The PLSP questionnaire was administered in order to estimate the participants’ degree of learning style preferences. The descriptive statistics related to the obtained scores on the instrument and its subcomponents appears below in Table 4.2.

Table 4.2: Descriptive Statistics of PLSP

N
Mean
Std. Deviation
Variance
Skewness
Kurtosis

Statistic
statistic
Statistic
Statistic
Std. Error
Statistic
Std. Error
PLSP
148
112.77
17.861
319.022
-.701
.199
.399
.396
Group
148
17.57
4.342
18.858
-.462
.199
-0.08
.396
Individual
148
17.64
4.038
16.313
-.378
.199
.179
.396
Visual
148
19.53
2.478
6.142
.129
.199
-.191
.396
Auditory
148
18.76
2.674
7.151
-.582
.199
.838
.396
Tactile
148
19.31
2.955
8.733
-.479
.199
.637
.396
Kinesthetic
148
19.95
2.965
8.794
-.574
.199
.295
.396

As demonstrated in Table 4.2, the distribution of data for PLSP came out to be normal as both the skewness and kurtosis ratios fell within the range of -1.96 and +1.96 for this distribution. This means that the distribution did not show a significant deviation from normality; therefore, parametric correlation could be run on the participants’ scores obtained from the PLSP questionnaire. It should be mentioned that due to the large sample size, the absolute values of skewness and kurtosis were examined for normality.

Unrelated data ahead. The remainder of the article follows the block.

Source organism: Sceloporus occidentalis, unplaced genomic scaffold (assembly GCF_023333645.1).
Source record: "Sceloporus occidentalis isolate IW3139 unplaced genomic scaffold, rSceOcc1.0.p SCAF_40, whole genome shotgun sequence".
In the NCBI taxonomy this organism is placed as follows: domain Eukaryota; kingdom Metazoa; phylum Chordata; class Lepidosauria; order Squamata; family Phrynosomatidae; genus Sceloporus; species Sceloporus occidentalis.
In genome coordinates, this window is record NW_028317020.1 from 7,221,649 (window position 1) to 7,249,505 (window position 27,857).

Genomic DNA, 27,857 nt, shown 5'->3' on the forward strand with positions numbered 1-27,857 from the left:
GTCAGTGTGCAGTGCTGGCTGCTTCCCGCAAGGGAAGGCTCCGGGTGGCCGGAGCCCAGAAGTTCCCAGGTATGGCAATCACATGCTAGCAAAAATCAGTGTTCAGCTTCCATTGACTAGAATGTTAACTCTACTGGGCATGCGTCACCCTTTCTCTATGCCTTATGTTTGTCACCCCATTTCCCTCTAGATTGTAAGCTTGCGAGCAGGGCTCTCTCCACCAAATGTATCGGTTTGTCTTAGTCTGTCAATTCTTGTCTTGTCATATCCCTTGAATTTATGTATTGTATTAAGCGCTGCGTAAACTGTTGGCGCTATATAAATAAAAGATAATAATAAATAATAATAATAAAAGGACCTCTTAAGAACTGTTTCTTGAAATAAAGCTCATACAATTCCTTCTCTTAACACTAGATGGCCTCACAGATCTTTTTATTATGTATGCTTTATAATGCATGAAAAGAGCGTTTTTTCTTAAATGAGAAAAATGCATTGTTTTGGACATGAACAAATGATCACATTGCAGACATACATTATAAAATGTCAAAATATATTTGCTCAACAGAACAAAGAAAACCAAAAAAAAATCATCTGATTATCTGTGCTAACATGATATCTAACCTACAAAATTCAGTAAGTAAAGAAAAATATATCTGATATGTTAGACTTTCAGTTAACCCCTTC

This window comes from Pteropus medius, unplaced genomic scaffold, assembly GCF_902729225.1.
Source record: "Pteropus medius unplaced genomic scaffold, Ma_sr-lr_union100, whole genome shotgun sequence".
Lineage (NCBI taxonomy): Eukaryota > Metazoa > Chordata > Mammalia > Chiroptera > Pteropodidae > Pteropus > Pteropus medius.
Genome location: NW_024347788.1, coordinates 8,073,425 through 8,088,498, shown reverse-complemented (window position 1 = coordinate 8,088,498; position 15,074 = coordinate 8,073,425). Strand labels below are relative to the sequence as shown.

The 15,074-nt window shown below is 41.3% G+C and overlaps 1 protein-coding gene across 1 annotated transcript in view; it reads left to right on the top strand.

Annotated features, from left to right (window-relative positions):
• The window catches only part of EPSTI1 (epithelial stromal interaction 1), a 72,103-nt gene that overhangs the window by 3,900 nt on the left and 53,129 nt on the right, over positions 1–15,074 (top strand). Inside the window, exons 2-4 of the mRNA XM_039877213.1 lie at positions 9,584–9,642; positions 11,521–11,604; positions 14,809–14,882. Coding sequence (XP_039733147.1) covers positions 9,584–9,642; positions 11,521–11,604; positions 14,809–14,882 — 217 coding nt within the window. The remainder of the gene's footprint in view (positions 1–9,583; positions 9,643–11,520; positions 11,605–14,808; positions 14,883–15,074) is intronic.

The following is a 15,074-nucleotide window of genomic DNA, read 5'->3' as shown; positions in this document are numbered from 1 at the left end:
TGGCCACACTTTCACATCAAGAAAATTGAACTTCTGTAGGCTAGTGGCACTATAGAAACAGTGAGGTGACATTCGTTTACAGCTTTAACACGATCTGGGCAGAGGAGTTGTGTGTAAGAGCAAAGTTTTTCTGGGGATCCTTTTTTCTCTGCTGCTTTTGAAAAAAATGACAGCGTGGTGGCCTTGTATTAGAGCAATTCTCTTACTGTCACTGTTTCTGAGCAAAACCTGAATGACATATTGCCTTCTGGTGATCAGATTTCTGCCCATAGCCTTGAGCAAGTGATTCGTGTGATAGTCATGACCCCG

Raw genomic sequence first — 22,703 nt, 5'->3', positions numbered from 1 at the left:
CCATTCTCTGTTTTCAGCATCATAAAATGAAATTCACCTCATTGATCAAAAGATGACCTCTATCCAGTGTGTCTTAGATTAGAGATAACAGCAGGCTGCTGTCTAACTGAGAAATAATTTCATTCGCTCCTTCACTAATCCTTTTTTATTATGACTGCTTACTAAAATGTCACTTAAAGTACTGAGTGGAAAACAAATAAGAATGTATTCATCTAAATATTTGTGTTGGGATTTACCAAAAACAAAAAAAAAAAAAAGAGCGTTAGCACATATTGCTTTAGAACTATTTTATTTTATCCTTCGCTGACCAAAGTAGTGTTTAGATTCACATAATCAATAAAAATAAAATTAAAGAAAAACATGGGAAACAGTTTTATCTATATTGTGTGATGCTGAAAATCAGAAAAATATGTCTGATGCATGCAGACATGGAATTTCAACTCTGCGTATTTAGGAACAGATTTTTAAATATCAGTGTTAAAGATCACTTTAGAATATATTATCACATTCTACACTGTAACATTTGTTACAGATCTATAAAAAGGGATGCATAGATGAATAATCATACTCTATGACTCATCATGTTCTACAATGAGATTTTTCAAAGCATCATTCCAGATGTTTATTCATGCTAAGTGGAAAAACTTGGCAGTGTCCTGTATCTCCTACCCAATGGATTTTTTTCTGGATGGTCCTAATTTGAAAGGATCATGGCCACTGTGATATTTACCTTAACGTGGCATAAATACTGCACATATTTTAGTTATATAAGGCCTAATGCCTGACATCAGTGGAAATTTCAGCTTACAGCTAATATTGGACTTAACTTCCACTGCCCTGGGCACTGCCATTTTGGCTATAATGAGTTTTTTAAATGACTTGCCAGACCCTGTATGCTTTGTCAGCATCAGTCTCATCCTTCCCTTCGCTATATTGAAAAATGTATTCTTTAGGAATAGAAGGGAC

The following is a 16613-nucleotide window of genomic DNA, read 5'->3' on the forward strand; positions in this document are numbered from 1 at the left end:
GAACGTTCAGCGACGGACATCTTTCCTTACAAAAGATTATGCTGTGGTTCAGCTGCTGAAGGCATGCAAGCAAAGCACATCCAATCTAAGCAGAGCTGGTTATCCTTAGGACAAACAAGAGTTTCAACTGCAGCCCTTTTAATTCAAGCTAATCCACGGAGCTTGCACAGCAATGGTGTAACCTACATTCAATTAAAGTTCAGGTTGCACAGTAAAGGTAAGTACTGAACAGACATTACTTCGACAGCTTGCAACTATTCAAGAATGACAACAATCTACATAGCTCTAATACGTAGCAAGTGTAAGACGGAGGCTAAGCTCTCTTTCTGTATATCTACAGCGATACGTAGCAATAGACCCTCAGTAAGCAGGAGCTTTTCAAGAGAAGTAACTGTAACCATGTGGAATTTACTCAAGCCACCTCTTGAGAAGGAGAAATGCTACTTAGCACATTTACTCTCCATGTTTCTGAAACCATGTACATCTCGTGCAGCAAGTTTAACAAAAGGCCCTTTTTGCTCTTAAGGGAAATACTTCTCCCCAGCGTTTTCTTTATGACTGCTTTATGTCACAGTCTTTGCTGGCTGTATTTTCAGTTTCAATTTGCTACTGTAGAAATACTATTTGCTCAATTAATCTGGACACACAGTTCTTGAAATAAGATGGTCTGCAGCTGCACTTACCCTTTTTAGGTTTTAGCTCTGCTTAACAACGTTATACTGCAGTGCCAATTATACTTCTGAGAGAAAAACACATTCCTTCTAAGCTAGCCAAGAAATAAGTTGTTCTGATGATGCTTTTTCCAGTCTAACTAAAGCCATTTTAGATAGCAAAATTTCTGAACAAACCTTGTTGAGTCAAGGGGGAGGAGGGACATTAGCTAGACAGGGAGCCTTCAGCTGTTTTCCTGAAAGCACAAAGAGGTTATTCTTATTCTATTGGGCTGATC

4. 2.1. 1.3 Descriptive Statistics of the ACT Scores

The creativity questionnaire, Abedi-Schumacher Creativity Test or the ACT was administered in order to estimate the participants’ degree of creativity. The descriptive statistics related to the obtained scores on the instrument appears below in Table 4.3.
Table 4.3: Descriptive Statistics of ACT

N
Mean
Std. Deviation
Variance
Skewness
Kurtosis

Statistic
Statistic
statistic
Statistic
Statistic
Std. Error
Statistic
Std. Error
CR
148
57.5
13.702
187.745
-.034
.199
-.108
.396

As demonstrated in Table 4.3, the distribution of data for creativity (CR) came out to be normal as both the skewness and kurtosis ratios fell within the range of -1.96 and +1.96 for this distribution. This means that the distribution did not show a significant deviation from normality; therefore, parametric correlation could be run on the participants’ scores obtained from the creativity questionnaire. It should be mentioned that due to the large sample size, the absolute values of skewness and kurtosis were examined for normality.

4.2.1.2 Assumption of Linearity